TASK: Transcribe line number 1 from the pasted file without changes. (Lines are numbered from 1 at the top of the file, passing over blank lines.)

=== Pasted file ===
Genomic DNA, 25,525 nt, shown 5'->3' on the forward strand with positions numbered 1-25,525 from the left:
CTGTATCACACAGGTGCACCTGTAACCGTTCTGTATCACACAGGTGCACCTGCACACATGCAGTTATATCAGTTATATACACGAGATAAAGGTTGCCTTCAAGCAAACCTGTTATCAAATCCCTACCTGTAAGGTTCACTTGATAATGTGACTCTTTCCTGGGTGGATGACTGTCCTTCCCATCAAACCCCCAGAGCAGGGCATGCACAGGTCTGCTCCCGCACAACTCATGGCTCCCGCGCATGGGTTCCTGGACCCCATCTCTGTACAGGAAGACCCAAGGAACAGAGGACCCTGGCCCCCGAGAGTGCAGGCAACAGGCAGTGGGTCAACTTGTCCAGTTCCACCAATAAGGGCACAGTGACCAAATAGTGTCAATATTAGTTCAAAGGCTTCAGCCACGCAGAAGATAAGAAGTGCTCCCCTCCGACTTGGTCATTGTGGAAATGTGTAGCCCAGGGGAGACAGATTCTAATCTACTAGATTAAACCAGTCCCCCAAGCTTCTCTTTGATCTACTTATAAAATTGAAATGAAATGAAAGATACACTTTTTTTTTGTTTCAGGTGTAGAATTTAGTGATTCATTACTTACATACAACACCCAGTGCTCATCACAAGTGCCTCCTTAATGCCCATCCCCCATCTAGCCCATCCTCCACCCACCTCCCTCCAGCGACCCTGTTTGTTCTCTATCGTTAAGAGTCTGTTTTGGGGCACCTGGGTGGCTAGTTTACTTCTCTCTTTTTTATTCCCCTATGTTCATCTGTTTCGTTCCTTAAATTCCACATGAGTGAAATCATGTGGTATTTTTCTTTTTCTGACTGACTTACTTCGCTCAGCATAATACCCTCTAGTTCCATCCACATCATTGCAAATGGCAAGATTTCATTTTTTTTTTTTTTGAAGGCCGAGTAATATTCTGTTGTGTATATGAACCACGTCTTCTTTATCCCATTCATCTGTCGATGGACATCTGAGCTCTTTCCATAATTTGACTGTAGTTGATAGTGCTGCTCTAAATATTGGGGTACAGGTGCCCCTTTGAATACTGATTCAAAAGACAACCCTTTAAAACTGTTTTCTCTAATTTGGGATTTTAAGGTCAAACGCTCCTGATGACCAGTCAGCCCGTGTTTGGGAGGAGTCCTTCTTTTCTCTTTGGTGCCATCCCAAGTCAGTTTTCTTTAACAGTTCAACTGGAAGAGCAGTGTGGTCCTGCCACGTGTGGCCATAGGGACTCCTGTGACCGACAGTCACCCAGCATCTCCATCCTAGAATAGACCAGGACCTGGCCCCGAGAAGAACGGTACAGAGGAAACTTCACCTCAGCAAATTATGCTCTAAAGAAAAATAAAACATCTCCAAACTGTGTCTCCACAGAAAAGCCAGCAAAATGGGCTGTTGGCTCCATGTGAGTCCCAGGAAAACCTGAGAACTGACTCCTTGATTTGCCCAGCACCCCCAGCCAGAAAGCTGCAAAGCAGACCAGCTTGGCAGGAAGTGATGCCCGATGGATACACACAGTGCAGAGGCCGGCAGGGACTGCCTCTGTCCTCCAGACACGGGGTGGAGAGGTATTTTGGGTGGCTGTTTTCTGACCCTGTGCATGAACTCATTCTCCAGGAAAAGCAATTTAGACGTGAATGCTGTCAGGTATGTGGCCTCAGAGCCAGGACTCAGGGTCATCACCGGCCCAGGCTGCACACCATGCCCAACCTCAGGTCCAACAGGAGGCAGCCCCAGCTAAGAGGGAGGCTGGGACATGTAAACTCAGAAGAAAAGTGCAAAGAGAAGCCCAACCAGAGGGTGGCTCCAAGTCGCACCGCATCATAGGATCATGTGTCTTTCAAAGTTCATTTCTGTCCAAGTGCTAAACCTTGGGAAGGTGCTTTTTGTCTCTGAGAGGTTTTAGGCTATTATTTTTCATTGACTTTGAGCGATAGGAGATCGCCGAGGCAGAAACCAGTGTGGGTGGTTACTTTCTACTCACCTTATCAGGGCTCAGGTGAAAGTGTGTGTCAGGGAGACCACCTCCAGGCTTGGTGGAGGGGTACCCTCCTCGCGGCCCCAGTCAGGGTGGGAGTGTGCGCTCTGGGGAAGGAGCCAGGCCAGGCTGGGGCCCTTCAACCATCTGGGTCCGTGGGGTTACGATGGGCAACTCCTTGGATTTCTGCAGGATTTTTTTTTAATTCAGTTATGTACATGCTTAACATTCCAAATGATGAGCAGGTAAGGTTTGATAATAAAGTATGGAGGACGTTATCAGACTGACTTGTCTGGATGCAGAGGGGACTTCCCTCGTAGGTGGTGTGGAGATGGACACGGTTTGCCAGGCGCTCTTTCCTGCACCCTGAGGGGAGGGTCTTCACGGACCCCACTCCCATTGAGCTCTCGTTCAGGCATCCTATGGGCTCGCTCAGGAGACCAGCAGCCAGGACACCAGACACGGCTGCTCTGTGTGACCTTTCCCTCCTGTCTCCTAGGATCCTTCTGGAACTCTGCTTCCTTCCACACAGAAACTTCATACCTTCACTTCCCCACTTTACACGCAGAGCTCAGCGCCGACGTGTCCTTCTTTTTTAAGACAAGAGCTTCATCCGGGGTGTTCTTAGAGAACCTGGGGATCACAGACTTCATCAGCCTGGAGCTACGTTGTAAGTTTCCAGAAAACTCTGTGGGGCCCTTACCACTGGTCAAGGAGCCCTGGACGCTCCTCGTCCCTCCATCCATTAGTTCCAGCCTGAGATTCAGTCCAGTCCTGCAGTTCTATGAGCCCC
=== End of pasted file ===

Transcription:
Genomic DNA, 25,525 nt, shown 5'->3' on the forward strand with positions numbered 1-25,525 from the left: